In 2009, President Barack Obama delivered a speech at Hradcany Square in Prague. There, he spoke of nuclear armament and the decreasing threat of nuclear war in a post-Cold War world. But despite the decreased threat, Obama said nuclear weapons had proliferated.
“To put an end to Cold War thinking, we will reduce the role of nuclear weapons in our national security strategy, and urge other to do the same, Obama said. “Make no mistake: As long as these weapons exist, the United States will maintain a safe, secure and effective arsenal to deter any adversary, and guarantee that defense to our allies…But we will begin the work of reducing or arsenal.”
The report focuses on the B61 Model 12, “the first of five new warhead types planned as part of an atomic revitalization estimated to cost up to $1 trillion over three decades,” the media outlet reports. “As a family, the weapons and their delivery systems moved towards the small, the stealthy and the precise.”
Last year, the U.S. tested a mock version of the bomb in Nevada. In response, Russia Deputy Defense Minister Anatoly Antonov said, “It turns out that under the disguise of a notorious and invented threat coming from the Russian side, the United States was not only increasing the military potential and activity of NATO member states, but was upgrading its nuclear potential as well.”
However, Brian P. McKeon, the principal deputy under secretary of defense for policy, said Obama’s nuclear initiatives are progress towards a smaller force and safer world, The New York Times reports.
In 2010, the Obama administration released a plan to reduce the proliferation of nuclear weapons. “The United States will not develop new nuclear warheads or pursue new military missions or new capabilities for nuclear weapons,” Obama said.
Instead, the plan was to “rearrange old components of nuclear arms into revitalized weapons,” according to The New York Times. One of the results was the B61 Model 12, the force of which can be dialed down or up depending on the potential target.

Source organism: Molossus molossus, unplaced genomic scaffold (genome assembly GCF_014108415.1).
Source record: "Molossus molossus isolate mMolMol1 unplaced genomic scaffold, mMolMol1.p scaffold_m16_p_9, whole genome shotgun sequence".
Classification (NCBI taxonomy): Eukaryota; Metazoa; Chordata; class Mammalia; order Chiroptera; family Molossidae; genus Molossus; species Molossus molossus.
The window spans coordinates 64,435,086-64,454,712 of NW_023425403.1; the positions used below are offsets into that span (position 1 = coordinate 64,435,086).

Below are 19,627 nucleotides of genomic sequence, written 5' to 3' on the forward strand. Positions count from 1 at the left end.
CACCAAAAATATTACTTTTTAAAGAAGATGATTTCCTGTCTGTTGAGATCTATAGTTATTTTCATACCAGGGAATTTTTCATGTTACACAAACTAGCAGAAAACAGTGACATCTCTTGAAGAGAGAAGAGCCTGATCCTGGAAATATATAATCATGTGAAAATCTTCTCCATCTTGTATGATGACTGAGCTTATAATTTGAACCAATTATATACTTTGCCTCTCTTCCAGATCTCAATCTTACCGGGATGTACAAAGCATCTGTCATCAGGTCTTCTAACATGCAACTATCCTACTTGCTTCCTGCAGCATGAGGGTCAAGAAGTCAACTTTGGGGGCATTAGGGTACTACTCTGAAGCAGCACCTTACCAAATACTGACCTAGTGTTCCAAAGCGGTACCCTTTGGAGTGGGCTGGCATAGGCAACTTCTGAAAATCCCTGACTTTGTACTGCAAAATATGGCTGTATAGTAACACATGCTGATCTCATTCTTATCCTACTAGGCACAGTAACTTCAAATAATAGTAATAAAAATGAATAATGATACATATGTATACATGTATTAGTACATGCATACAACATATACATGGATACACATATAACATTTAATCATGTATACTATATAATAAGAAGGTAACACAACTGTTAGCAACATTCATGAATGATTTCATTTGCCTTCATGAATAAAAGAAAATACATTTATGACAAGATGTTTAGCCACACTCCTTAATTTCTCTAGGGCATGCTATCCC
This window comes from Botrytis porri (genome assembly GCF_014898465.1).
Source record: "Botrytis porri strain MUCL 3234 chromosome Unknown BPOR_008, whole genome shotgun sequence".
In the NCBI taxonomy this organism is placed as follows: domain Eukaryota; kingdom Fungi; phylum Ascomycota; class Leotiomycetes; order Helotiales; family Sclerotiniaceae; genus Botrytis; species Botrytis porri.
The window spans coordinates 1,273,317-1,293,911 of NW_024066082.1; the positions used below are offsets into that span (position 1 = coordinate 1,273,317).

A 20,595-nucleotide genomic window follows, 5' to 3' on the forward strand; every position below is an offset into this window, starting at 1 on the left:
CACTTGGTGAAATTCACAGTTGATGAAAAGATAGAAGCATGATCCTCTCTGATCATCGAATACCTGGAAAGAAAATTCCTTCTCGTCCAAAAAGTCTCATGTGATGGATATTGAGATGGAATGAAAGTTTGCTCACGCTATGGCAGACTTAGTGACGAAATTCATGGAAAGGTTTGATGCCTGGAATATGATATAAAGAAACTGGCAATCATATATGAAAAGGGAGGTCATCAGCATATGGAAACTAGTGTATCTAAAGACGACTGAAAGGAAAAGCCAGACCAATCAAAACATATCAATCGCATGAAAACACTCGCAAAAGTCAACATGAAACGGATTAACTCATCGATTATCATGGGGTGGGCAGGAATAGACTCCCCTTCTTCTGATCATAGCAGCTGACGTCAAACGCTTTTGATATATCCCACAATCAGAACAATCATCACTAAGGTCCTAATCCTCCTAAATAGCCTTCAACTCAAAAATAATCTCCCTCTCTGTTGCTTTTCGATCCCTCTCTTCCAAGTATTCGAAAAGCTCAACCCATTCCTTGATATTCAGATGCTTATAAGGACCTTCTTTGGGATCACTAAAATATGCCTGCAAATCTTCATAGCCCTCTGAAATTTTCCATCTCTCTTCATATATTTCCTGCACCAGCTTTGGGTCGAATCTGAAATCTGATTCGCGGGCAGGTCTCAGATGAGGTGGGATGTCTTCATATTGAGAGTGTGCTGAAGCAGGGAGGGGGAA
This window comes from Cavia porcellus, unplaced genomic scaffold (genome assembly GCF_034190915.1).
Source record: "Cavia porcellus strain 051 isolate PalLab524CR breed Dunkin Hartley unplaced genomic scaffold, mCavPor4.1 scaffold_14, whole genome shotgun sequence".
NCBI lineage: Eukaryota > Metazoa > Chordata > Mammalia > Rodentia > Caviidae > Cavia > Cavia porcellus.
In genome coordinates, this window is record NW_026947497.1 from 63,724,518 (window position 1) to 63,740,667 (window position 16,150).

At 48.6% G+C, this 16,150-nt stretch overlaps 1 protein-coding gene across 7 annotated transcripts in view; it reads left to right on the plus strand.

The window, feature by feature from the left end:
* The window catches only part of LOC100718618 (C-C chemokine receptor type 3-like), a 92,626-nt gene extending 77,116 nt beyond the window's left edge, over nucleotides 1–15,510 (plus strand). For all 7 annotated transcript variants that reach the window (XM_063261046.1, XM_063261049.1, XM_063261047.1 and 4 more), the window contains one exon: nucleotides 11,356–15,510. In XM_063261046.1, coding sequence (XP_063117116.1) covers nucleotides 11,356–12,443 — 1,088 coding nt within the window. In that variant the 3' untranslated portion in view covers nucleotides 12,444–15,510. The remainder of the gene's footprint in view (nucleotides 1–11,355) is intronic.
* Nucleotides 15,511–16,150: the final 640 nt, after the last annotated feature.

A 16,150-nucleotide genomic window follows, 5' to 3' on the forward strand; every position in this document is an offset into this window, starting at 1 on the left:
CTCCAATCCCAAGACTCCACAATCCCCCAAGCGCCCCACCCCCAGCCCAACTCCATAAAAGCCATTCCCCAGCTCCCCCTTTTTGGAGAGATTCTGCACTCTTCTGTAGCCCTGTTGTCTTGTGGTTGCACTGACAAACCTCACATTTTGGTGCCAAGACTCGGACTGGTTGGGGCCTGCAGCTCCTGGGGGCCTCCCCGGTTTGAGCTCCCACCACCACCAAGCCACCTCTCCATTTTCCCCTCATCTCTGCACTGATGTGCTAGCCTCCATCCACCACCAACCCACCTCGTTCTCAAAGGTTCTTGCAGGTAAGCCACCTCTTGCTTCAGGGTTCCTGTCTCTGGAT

The Federation of American Scientists said the B61 Model 12 “violated” Obama’s 2010 Nuclear Posture Review. This “contradicts U.S. and NATO goals of reducing the role of nuclear weapons and could undermine efforts to persuade Russia to reduce its non-strategic nuclear weapons posture.”
Andy Weber, the former secretary of defense, and William J. Perry, a secretary of defense under President Bill Clinton, criticized the new cruise missile. “With the updated B-2 and B61 expected to remain in service for many decades, and the planned deployment of new B-3 penetrating bombers with B61 bombs starting in 2025, there is scant justification for spending tens of billions of dollars on a new nuclear air-launched cruise missile and related warhead life-extension program,” they wrote in The Washington Post.
According to Sandia National Laboratories, at the end of 2014, the U.S. had around 4,717 warheads in its stockpile. That number peaked during the Cold War at 31,255. “We’re not designing any new systems—new warheads, new nuclear bombs—with new military capabilities. What we are doing is just taking these old systems, replacing their parts, and making sure that they can survive another period of time,” said Madelyn Creedon, the Energy Department deputy administrator, in October.